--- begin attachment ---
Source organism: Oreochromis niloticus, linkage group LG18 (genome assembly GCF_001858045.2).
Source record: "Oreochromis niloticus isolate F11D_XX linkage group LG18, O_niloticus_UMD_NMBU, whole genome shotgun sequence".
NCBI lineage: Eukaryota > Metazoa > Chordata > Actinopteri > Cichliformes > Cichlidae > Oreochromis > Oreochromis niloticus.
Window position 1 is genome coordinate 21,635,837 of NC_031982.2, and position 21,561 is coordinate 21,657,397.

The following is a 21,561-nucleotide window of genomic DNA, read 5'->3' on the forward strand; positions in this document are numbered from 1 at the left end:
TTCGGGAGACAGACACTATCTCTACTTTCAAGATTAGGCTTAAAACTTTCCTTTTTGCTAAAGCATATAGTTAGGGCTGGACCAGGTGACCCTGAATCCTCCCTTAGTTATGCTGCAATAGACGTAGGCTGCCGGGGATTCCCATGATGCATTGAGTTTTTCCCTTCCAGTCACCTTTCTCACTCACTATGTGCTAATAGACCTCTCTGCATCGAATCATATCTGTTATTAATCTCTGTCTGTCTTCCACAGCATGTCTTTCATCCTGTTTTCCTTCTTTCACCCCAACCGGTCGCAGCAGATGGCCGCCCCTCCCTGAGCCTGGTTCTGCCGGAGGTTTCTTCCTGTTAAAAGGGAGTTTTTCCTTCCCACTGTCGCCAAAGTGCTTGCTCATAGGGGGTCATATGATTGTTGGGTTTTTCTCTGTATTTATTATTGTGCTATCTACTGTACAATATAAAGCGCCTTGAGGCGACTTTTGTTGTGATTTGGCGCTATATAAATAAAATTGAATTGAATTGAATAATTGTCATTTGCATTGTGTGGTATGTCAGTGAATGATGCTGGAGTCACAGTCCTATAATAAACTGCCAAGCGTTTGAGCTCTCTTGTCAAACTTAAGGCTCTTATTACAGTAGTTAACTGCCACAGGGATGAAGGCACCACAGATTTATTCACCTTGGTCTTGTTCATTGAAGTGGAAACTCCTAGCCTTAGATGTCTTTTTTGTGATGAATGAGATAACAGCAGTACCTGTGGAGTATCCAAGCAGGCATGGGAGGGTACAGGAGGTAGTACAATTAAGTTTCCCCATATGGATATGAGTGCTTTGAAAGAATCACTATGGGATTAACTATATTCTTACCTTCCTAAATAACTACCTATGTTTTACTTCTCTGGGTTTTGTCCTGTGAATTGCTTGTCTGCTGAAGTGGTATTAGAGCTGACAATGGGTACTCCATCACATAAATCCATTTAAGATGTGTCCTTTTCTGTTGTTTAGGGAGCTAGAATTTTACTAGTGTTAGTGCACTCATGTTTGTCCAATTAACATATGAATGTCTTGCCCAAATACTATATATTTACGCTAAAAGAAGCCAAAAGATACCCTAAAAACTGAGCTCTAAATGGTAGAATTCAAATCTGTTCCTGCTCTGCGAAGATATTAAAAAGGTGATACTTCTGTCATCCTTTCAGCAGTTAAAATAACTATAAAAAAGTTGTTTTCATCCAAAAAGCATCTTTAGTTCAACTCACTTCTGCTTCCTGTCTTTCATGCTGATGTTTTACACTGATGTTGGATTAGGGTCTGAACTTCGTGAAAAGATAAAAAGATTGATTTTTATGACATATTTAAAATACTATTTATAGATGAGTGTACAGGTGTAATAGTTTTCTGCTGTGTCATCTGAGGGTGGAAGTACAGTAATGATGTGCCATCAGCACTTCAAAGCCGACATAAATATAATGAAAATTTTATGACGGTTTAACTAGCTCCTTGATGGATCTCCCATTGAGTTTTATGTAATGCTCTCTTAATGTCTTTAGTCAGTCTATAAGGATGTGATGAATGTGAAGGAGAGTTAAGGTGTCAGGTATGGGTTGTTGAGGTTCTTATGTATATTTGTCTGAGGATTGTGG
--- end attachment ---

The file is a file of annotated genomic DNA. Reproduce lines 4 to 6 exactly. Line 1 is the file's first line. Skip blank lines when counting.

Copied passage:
Window position 1 is genome coordinate 21,635,837 of NC_031982.2, and position 21,561 is coordinate 21,657,397.

The following is a 21,561-nucleotide window of genomic DNA, read 5'->3' on the forward strand; positions in this document are numbered from 1 at the left end:
TTCGGGAGACAGACACTATCTCTACTTTCAAGATTAGGCTTAAAACTTTCCTTTTTGCTAAAGCATATAGTTAGGGCTGGACCAGGTGACCCTGAATCCTCCCTTAGTTATGCTGCAATAGACGTAGGCTGCCGGGGATTCCCATGATGCATTGAGTTTTTCCCTTCCAGTCACCTTTCTCACTCACTATGTGCTAATAGACCTCTCTGCATCGAATCATATCTGTTATTAATCTCTGTCTGTCTTCCACAGCATGTCTTTCATCCTGTTTTCCTTCTTTCACCCCAACCGGTCGCAGCAGATGGCCGCCCCTCCCTGAGCCTGGTTCTGCCGGAGGTTTCTTCCTGTTAAAAGGGAGTTTTTCCTTCCCACTGTCGCCAAAGTGCTTGCTCATAGGGGGTCATATGATTGTTGGGTTTTTCTCTGTATTTATTATTGTGCTATCTACTGTACAATATAAAGCGCCTTGAGGCGACTTTTGTTGTGATTTGGCGCTATATAAATAAAATTGAATTGAATTGAATAATTGTCATTTGCATTGTGTGGTATGTCAGTGAATGATGCTGGAGTCACAGTCCTATAATAAACTGCCAAGCGTTTGAGCTCTCTTGTCAAACTTAAGGCTCTTATTACAGTAGTTAACTGCCACAGGGATGAAGGCACCACAGATTTATTCACCTTGGTCTTGTTCATTGAAGTGGAAACTCCTAGCCTTAGATGTCTTTTTTGTGATGAATGAGATAACAGCAGTACCTGTGGAGTATCCAAGCAGGCATGGGAGGGTACAGGAGGTAGTACAATTAAGTTTCCCCATATGGATATGAGTGCTTTGAAAGAATCACTATGGGATTAACTATATTCTTACCTTCCTAAATAACTACCTATGTTTTACTTCTCTGGGTTTTGTCCTGTGAATTGCTTGTCTGCTGAAGTGGTATTAGAGCTGACAATGGGTACTCCATCACATAAATCCATTTAAGATGTGTCCTTTTCTGTTGTTTAGGGAGCTAGAATTTTACTAGTGTTAGTGCACTCATGTTTGTCCAATTAACATATGAATGTCTTGCCCAAATACTATATATTTACGCTAAAAGAAGCCAAAAGATACCCTAAAAACTGAGCTCTAAATGGTAGAATTCAAATCTGTTCCTGCTCTGCGAAGATATTAAAAAGGTGATACTTCTGTCATCCTTTCAGCAGTTAAAATAACTATAAAAAAGTTGTTTTCATCCAAAAAGCATCTTTAGTTCAACTCACTTCTGCTTCCTGTCTTTCATGCTGATGTTTTACACTGATGTTGGATTAGGGTCTGAACTTCGTGAAAAGATAAAAAGATTGATTTTTATGACATATTTAAAATACTATTTATAGATGAGTGTACAGGTGTAATAGTTTTCTGCTGTGTCATCTGAGGGTGGAAGTACAGTAATGATGTGCCATCAGCACTTCAAAGCCGACATAAATATAATGAAAATTTTATGACGGTTTAACTAGCTCCTTGATGGATCTCCCATTGAGTTTTATGTAATGCTCTCTTAATGTCTTTAGTCAGTCTATAAGGATGTGATGAATGTGAAGGAGAGTTAAGGTGTCAGGTATGGGTTGTTGAGGTTCTTATGTATATTTGTCTGAGGATTGTGG